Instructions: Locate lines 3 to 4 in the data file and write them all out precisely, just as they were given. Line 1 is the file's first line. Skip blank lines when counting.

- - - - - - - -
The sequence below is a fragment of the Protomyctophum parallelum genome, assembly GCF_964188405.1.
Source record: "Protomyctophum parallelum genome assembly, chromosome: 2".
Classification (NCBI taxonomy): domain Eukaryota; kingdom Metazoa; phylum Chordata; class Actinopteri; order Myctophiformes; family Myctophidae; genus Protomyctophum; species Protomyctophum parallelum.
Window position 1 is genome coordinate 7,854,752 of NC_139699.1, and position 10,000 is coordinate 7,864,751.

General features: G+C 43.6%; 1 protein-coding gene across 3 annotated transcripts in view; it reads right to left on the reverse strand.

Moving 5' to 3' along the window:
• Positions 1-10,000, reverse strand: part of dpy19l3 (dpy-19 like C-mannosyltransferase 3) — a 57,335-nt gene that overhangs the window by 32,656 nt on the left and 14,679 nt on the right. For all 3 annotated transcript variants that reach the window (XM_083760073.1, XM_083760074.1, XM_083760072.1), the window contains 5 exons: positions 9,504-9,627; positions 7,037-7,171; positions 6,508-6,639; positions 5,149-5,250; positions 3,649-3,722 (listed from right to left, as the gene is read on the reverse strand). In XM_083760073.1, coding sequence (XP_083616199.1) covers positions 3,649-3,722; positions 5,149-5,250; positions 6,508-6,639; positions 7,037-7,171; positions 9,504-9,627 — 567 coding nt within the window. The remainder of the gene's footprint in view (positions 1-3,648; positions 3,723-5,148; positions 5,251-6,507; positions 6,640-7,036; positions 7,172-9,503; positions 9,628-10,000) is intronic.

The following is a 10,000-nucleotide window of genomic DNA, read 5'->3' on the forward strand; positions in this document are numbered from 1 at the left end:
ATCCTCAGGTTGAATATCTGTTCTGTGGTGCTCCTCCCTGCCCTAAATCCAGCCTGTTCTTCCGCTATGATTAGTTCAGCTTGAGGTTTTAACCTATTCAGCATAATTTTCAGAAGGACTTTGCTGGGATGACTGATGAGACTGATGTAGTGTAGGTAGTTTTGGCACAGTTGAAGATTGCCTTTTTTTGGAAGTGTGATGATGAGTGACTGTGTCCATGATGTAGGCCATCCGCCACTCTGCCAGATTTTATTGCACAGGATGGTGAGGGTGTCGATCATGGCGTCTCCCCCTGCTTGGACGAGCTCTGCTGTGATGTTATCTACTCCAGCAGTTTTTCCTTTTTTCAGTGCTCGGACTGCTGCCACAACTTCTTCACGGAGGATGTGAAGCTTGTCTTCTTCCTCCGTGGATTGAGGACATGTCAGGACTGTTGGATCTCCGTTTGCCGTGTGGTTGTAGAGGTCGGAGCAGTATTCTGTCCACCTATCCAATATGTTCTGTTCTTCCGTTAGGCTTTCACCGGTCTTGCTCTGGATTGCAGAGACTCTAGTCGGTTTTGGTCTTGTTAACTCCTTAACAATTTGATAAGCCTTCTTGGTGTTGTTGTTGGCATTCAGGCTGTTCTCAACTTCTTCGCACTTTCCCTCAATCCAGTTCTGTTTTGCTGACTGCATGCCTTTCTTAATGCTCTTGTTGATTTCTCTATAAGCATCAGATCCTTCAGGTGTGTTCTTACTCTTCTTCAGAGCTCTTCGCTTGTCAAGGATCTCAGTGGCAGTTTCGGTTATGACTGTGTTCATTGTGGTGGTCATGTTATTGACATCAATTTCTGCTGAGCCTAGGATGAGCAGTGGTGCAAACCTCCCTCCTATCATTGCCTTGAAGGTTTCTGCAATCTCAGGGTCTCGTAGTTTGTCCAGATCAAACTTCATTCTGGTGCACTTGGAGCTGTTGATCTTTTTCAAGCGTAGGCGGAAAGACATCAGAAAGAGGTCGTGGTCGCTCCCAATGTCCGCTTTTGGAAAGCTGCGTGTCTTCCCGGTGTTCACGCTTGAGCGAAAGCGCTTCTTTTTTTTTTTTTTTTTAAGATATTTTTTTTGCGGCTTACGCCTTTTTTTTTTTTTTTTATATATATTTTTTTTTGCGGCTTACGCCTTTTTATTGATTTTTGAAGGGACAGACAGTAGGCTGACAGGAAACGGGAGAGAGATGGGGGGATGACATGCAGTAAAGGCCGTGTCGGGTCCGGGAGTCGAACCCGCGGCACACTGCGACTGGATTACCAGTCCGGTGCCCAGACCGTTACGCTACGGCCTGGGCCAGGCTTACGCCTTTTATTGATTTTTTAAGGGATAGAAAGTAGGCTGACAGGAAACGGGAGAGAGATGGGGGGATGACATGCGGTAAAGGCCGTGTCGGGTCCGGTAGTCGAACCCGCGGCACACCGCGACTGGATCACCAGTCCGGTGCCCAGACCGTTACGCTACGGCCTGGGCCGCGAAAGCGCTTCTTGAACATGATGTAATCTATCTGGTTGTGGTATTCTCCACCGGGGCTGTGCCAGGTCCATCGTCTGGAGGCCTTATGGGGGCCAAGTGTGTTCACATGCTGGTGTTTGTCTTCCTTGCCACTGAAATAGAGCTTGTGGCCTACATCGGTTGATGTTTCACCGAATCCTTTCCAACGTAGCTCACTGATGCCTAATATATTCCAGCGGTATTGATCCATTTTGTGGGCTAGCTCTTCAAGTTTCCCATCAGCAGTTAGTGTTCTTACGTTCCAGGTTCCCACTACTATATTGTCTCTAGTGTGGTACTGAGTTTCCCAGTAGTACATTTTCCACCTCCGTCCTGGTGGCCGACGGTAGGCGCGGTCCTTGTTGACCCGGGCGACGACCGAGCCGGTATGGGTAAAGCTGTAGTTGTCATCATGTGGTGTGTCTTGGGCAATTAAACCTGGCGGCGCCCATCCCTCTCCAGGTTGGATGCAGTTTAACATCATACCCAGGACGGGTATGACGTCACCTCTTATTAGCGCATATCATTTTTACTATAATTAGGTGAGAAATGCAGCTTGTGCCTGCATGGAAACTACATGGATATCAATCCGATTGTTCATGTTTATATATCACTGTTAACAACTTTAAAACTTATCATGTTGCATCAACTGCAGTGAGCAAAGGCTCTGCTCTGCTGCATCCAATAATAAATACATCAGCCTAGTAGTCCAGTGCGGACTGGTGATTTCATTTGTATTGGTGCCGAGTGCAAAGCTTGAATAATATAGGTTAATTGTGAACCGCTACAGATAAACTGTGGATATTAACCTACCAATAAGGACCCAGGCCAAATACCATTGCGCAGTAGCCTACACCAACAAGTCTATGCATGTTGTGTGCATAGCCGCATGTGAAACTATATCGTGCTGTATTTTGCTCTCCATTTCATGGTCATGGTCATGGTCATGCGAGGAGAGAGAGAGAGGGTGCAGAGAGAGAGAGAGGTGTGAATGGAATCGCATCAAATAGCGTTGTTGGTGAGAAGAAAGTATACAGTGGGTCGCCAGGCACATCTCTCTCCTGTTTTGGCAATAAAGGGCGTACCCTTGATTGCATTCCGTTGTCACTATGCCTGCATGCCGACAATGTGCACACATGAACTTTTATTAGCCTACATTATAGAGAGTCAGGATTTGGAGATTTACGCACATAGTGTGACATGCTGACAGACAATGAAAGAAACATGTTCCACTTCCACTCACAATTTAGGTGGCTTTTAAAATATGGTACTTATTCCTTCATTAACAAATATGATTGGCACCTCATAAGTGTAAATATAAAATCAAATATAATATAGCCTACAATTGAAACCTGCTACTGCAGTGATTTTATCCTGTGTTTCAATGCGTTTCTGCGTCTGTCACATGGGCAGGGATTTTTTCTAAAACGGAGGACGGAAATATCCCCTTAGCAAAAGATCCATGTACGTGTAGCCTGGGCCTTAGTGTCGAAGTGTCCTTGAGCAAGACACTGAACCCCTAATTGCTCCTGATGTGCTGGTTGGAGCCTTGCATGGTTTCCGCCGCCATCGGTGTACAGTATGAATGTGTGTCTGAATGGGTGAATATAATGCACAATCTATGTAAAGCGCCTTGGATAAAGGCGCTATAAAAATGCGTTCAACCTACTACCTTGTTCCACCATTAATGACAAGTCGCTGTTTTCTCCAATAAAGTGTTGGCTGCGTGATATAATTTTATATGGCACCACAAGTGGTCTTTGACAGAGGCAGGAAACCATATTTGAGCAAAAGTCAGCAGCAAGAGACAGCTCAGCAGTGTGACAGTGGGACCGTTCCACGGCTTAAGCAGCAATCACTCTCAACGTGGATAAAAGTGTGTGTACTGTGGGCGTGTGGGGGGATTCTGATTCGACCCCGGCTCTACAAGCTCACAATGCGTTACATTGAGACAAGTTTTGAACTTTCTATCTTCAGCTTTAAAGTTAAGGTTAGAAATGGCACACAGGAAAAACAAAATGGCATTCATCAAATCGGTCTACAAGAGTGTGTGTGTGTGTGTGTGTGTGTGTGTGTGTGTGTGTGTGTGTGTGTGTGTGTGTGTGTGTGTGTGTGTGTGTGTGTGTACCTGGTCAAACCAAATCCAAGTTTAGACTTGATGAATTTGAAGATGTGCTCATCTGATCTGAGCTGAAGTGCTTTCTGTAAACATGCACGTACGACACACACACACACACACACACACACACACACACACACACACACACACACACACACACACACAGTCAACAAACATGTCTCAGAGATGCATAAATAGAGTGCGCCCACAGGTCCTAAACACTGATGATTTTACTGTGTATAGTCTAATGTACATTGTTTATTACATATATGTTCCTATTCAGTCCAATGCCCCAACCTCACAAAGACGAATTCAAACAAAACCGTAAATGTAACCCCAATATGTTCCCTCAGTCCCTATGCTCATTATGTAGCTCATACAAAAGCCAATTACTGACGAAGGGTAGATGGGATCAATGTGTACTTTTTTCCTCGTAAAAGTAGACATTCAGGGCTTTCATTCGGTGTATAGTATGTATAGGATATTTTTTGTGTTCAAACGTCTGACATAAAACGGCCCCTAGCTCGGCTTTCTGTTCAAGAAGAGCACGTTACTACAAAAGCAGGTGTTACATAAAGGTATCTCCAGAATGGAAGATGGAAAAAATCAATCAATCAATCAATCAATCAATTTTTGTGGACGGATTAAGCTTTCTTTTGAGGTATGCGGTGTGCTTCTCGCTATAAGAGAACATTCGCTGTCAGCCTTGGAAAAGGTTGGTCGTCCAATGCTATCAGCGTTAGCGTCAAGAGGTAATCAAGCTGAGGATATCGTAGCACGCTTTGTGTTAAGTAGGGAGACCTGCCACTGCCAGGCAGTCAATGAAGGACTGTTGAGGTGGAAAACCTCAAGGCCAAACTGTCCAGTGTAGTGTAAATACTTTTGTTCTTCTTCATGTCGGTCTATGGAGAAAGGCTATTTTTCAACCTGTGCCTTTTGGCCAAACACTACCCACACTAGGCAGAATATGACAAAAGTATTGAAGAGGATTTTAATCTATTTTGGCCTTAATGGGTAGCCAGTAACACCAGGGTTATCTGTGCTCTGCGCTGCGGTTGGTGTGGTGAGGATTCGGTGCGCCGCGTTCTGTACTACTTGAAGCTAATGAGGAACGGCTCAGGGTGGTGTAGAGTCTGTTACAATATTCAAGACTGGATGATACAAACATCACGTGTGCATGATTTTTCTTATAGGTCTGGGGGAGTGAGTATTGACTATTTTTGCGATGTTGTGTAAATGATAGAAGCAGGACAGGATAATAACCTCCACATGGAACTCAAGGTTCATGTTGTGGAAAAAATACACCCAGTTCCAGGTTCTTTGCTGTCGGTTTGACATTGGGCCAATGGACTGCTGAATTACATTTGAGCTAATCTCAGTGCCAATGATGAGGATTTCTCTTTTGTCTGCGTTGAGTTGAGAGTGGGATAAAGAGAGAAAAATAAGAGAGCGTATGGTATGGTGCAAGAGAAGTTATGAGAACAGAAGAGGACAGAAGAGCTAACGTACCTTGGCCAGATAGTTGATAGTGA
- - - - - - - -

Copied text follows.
Classification (NCBI taxonomy): domain Eukaryota; kingdom Metazoa; phylum Chordata; class Actinopteri; order Myctophiformes; family Myctophidae; genus Protomyctophum; species Protomyctophum parallelum.
Window position 1 is genome coordinate 7,854,752 of NC_139699.1, and position 10,000 is coordinate 7,864,751.